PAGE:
The Bridgewater hedge fund is headed by Ray Dalio, a man in his 60’s who made his first killing at the age of 12 by putting all his summer earnings as a golf caddy into the now defunct Northeast Airlines. The son of a jazz musician and a teacher, Dalio took home around $600 million last year in earnings.
The Bridgewater hedge fund, also known as Bridgewater Associates, has assets to the tune of over $94 billion under management. Bridgewater hedge fund is based in Westport, CT and has roughly 1100 employees.
As of the end of Q2 2011, the Ray Dalio’s hedge fund had more than 38% of its 13F portfolio in the S&P ETF.
Bridgewater Hedge Fund’s Media Troubles
The firm came under scrutiny earlier this year after reports surfaced of the culture at the Bridgewater hedge fund being “demoralizing”, Dalio made a rare press appearance on TV. He had just recently published an office guidebook called “Principles”, which garnered some rare criticisms of Dalio.
And last month, the campus newspaper at Dartmouth, where the Bridgewater hedge fund recruits, ran a piece that shed negative light on the hiring practices at Bridgewater. Namely, a student accused the firm of paying students for their opinions. The firm responded with a letter, saying they ran focus groups and as a token of appreciation, handed gift cards to the students who had participated.
Bridgewater Hedge Fund’s Recent Returns
According to recent reports, the Bridgewater hedge fund had returns of more than $3.5 billion just over a single week in August. That translates to about a 5% return in the flagship fund of Bridgewater Associates. That performance takes the year to date activity of the Bridgewater hedge fund to more than 20%- and that makes it among the best performers in the hedge fund circle.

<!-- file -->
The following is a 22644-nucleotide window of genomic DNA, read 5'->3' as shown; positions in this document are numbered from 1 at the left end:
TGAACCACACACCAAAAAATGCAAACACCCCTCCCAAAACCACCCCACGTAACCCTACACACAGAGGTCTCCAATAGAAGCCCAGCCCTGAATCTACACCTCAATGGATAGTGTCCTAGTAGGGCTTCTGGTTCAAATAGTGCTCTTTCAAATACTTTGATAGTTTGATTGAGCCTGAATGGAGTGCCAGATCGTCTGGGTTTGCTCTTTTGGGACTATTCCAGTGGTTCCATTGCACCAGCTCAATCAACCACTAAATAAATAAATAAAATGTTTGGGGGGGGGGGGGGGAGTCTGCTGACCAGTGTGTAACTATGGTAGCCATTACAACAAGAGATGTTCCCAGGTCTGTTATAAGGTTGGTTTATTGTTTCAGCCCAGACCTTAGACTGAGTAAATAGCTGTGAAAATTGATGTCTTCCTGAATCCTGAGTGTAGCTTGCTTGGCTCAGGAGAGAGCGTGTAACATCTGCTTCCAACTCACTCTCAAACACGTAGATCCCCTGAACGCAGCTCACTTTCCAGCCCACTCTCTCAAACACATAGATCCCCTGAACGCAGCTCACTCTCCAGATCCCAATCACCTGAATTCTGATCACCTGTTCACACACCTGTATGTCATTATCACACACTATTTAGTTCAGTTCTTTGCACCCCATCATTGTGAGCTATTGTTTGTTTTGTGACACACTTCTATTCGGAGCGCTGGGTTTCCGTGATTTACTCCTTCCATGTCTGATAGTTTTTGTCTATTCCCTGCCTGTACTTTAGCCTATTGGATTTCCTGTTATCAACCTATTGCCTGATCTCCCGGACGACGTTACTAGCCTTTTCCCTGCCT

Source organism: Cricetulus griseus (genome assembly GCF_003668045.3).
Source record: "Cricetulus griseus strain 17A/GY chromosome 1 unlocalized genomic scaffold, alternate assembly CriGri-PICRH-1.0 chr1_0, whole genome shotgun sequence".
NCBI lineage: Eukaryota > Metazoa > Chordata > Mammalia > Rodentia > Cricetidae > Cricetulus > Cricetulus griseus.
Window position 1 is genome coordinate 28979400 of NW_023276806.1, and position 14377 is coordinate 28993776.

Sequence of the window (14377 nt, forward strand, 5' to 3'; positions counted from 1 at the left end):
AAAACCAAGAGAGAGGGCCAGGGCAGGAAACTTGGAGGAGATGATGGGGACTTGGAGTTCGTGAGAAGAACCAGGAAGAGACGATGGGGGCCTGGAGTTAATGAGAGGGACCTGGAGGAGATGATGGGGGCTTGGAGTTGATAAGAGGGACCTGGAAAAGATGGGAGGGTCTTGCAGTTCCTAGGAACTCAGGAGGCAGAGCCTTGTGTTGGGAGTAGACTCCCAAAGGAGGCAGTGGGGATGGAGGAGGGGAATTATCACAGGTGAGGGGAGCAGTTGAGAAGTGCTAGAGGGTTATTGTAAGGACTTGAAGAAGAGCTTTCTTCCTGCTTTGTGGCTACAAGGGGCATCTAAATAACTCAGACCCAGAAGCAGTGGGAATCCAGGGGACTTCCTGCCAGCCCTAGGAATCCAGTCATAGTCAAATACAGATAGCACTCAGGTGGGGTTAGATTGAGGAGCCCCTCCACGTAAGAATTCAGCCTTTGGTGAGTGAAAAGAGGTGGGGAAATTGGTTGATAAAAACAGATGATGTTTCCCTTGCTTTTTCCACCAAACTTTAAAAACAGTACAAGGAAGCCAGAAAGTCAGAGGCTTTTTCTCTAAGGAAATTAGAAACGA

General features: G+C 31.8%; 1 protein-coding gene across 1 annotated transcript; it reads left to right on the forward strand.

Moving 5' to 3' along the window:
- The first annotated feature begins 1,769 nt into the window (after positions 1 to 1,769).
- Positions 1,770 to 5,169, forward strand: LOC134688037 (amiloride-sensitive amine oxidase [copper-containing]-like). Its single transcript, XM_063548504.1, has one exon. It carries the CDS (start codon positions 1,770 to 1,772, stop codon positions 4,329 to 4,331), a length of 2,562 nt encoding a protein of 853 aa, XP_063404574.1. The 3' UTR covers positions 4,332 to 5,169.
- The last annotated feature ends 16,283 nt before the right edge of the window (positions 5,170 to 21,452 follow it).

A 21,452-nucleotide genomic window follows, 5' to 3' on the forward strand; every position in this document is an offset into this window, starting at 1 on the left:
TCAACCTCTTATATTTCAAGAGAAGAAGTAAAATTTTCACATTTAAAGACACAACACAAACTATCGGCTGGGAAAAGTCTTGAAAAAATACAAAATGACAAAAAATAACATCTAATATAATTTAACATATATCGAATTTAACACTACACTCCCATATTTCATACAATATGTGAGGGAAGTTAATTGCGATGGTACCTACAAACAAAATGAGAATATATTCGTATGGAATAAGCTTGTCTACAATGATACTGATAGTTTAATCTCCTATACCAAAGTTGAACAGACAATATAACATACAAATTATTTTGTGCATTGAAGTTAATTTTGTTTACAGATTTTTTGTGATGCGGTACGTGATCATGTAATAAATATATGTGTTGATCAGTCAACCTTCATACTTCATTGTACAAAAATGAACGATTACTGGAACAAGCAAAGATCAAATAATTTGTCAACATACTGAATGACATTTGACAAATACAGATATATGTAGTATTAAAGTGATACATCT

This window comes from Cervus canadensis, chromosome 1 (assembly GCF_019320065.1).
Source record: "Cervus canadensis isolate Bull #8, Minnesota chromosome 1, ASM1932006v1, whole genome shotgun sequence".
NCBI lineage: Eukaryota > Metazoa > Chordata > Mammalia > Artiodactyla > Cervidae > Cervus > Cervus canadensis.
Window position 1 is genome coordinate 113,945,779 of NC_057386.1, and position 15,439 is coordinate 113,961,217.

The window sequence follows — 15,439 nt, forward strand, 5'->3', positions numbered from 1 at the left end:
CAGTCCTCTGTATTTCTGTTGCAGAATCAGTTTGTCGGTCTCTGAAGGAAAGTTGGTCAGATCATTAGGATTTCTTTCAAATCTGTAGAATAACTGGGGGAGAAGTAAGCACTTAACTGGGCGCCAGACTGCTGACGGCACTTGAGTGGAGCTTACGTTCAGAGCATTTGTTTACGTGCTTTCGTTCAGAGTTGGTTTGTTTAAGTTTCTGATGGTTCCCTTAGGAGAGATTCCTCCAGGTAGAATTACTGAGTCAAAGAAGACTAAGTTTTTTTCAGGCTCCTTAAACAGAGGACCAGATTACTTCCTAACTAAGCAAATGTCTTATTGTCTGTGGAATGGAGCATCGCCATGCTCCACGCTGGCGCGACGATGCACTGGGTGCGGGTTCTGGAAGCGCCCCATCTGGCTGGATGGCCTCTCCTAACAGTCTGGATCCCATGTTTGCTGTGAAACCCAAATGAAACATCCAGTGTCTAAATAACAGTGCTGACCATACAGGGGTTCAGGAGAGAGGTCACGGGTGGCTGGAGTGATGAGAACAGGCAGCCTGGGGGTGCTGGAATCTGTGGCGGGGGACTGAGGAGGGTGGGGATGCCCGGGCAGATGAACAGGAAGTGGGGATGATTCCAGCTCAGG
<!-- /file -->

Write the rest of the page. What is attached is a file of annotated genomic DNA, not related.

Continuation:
Much of Bridgewater’s trading is focused on so-called relative-value investments, or bets that certain markets and investments move up while others fall. That tack has helped lately. The Bridgewater team has been especially concerned about European growth and has placed positions wagering that Europe’s economies would perform more poorly than others around the globe, according to people close to the matter.
Ray Dalio’s firm has been holding currencies of various emerging-market nations, investments that have fallen lately after racking up gains earlier this year. But wagers on appreciating currencies, such as the Japanese yen, as well as German bonds have delivered gains, one investor said.
Here is a video clip from CNBC revealing Bridgewater hedge fund‘s macro views: